The Democratic Party meets in Chicago and nominates William Jennings Bryan as its presidential candidate. The party's platform calls for the free and unlimited coinage of silver at a ratio of 16 to 1.
The Populist Party, meeting at St. Louis, nominates Democratic presidential nominee William Jennings Bryan as its candidate for the presidency, primarily because of his support for the free coinage of silver. "Mid-roaders" oppose the selection of Bryan, arguing that an alliance with the Democrats will compromise the broader objectives of the Populist Party.
Congress passes a Reclamation Act establishing the United States Reclamation Service (later the Bureau of Reclamation) and directing revenues from public land sales toward irrigation projects in the western states.
Secretary of the Interior James R. Garfield approves the city of San Francisco's application to build a dam in the Hetch Hetchy Valley, arguing that "domestic use is the highest use to which water and available storage basins . . . can be put."4
Chicago publisher William Boyce founds the Boy Scouts of America. It is one of many youth programs designed to re-familiarize American boys to nature and to the skills and virtues acquired through outdoor experience.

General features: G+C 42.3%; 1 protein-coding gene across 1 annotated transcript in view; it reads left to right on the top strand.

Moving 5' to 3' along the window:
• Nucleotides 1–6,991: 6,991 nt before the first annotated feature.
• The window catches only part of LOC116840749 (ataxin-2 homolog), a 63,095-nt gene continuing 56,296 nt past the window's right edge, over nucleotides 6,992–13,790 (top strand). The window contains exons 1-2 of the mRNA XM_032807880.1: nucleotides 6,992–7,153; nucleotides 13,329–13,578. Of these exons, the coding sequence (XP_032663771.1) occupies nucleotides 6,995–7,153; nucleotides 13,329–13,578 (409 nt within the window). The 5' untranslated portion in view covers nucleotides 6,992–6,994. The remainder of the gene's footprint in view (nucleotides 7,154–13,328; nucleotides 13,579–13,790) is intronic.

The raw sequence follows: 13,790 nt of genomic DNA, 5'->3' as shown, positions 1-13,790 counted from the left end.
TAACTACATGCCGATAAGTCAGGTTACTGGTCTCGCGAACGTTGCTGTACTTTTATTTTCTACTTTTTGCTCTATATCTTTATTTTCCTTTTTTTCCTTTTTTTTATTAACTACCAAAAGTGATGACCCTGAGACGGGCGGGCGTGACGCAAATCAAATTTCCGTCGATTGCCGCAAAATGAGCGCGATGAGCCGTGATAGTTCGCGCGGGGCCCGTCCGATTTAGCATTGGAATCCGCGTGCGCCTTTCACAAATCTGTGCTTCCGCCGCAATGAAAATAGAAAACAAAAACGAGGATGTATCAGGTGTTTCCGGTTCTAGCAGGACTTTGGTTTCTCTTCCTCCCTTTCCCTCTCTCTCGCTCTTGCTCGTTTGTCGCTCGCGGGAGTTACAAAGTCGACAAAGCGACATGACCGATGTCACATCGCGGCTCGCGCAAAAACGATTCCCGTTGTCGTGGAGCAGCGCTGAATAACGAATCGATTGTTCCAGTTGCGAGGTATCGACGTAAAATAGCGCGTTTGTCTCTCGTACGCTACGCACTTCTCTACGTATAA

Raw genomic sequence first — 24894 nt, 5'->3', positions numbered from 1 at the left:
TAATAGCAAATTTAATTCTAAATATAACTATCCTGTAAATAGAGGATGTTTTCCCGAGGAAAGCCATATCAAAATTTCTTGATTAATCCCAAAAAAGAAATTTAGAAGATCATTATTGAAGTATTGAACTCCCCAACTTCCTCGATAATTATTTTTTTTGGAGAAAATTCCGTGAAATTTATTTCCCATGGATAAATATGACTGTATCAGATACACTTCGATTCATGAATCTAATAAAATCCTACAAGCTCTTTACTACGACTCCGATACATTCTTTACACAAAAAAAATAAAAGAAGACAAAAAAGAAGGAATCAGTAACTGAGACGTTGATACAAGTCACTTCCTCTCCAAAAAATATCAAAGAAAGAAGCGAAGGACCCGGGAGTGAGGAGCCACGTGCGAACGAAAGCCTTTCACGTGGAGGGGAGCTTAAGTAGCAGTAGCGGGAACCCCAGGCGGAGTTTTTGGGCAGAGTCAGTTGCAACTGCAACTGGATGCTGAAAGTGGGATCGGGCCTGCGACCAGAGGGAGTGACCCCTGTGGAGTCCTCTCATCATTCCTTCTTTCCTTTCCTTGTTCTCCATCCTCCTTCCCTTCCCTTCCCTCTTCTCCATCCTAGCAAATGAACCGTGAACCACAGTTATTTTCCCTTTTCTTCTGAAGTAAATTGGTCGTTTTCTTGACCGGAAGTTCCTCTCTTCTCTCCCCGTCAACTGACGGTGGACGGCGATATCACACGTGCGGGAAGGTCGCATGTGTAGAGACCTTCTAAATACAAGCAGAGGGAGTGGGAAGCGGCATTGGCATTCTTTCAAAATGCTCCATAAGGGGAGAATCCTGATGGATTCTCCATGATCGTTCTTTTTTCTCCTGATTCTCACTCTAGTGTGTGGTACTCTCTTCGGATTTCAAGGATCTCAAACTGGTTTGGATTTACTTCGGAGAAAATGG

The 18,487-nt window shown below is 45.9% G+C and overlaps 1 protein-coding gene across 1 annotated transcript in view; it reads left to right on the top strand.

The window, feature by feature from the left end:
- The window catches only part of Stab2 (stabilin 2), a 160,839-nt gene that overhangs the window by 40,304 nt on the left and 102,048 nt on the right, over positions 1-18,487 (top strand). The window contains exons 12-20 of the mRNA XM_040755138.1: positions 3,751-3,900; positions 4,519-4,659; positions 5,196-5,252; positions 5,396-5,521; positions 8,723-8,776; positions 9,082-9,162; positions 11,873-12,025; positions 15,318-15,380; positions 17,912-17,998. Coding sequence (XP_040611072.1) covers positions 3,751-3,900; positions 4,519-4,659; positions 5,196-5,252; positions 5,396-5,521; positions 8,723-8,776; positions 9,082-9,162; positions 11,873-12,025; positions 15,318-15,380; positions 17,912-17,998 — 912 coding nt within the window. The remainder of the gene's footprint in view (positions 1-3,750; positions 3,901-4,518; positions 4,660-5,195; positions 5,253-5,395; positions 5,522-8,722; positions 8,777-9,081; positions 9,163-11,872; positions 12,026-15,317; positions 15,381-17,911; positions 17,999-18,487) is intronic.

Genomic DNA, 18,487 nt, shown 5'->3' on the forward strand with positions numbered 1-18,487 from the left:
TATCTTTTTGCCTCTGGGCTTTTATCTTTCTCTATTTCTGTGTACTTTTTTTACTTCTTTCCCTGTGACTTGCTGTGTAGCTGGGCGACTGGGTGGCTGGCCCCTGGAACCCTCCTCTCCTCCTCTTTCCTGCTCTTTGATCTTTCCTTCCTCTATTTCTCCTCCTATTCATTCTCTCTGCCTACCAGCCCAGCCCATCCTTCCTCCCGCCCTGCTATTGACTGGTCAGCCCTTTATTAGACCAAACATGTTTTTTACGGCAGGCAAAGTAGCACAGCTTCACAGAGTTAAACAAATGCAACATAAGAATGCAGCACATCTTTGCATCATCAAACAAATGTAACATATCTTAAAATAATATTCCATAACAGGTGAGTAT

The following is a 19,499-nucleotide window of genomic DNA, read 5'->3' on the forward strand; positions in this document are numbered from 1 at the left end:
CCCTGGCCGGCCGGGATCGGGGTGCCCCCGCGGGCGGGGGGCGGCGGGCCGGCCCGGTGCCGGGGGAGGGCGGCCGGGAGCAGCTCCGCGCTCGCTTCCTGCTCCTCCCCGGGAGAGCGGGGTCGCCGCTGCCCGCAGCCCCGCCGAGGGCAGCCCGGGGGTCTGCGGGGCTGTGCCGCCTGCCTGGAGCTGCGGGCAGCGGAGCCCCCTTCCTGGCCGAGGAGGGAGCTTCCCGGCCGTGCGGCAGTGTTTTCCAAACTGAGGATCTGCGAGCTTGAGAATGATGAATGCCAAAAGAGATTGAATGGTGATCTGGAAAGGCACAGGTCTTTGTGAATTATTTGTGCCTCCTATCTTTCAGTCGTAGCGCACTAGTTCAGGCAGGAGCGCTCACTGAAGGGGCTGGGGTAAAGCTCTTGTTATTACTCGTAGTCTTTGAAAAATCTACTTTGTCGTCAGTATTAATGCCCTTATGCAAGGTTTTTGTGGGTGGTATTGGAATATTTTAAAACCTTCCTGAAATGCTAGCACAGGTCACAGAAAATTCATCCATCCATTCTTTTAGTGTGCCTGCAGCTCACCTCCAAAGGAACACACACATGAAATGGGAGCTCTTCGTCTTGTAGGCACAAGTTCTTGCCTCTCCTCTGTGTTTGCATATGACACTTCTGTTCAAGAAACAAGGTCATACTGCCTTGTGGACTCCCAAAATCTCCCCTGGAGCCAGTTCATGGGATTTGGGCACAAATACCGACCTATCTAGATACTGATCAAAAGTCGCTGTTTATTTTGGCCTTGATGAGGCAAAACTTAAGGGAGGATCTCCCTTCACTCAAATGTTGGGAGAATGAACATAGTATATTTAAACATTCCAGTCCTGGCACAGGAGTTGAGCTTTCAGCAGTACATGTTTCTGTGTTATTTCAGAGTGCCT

President Woodrow Wilson signs legislation permitting the city of San Francisco to build a dam at the base of the Hetch Hetchy Valley to collect water from the Tuolumne River for the city's use.
Culminating several years of political lobbying by wilderness preservationists, President Woodrow Wilson signs legislation creating the National Park Service. The Park Service is mandated to manage the nation's parks and ensure that they be left "unimpaired for the enjoyment of future generations."5